Aggregate rate of H2O2 [hydrogen peroxide] formation in aerobic E. coli and O2− [superoxide] formation rate

Range H2O2 formation rate 10–15 μM per second: O2− formation rate ~5 μM per second μM per second
Organism Bacteria Escherichia coli
Reference Imlay JA. The molecular mechanisms and physiological consequences of oxidative stress: lessons from a model bacterium. Nat Rev Microbiol. 2013 Jul11(7):443-54. doi: 10.1038/nrmicro3032. p.444 right column bottom paragraphPubMed ID23712352
Primary Source [14] Seaver, L. C. & Imlay, J. A. Are respiratory enzymes the primary sources of intracellular hydrogen peroxide? J. Biol. Chem. 279, 48742–48750 (2004). DOI: 10.1074/jbc.M408754200 [22] Imlay, J. A. & Fridovich, I. Assay of metabolic superoxide production in Escherichia coli. J. Biol. Chem. 266, 6957–6965 (1991).PubMed ID15361522, 1849898
Method Primary source [14] abstract: "To quantify H2O2 formation, [investigators] have generated strains of Escherichia coli that lack intracellular scavenging enzymes." Primary source [22] abstract: "Superoxide production has been measured in subcellular fractions of SOD [Superoxide dismutase]-deficient Escherichia coli provided with physiological reductants."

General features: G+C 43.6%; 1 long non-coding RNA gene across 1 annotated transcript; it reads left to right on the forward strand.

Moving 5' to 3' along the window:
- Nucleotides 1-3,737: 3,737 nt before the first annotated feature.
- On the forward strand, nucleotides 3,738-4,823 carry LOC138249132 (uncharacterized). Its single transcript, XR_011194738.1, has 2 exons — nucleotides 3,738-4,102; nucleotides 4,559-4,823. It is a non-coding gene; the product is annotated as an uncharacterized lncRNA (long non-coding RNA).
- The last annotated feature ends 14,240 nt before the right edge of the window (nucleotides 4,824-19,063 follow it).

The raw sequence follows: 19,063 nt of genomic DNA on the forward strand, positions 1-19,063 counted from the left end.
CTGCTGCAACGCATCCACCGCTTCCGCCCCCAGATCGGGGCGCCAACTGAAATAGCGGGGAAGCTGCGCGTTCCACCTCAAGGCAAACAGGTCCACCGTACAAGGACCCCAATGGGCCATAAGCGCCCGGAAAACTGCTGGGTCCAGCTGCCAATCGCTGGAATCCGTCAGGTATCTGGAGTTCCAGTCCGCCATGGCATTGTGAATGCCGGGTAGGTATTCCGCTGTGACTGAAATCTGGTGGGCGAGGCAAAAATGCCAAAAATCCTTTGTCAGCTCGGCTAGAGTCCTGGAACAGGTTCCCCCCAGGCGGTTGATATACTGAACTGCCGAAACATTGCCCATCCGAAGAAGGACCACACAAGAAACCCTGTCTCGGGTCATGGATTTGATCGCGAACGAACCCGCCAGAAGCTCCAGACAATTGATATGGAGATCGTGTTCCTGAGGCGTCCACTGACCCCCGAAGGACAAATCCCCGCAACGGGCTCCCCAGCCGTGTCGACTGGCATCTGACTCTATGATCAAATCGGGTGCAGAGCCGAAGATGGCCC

Comments P.444 right column bottom paragraph: "Only 0.1–1% of the electron flux through any particular enzyme is likely to be intercepted by O2. However, measurements of H2O2 efflux from scavenger-deficient cells indicate that the aggregate rate of H2O2 formation inside aerobic E. coli is 10–15 μM per second (primary Source 14). O2− formation is estimated to be about 5 μM per second, on the basis of in vitro studies [primary Source 22]. Because O2− and H2O2 react rapidly with vulnerable targets (see below), these rates are high enough to require the synthesis of ample scavenger enzymes (Box 2)."
Entered by Uri M
ID 112943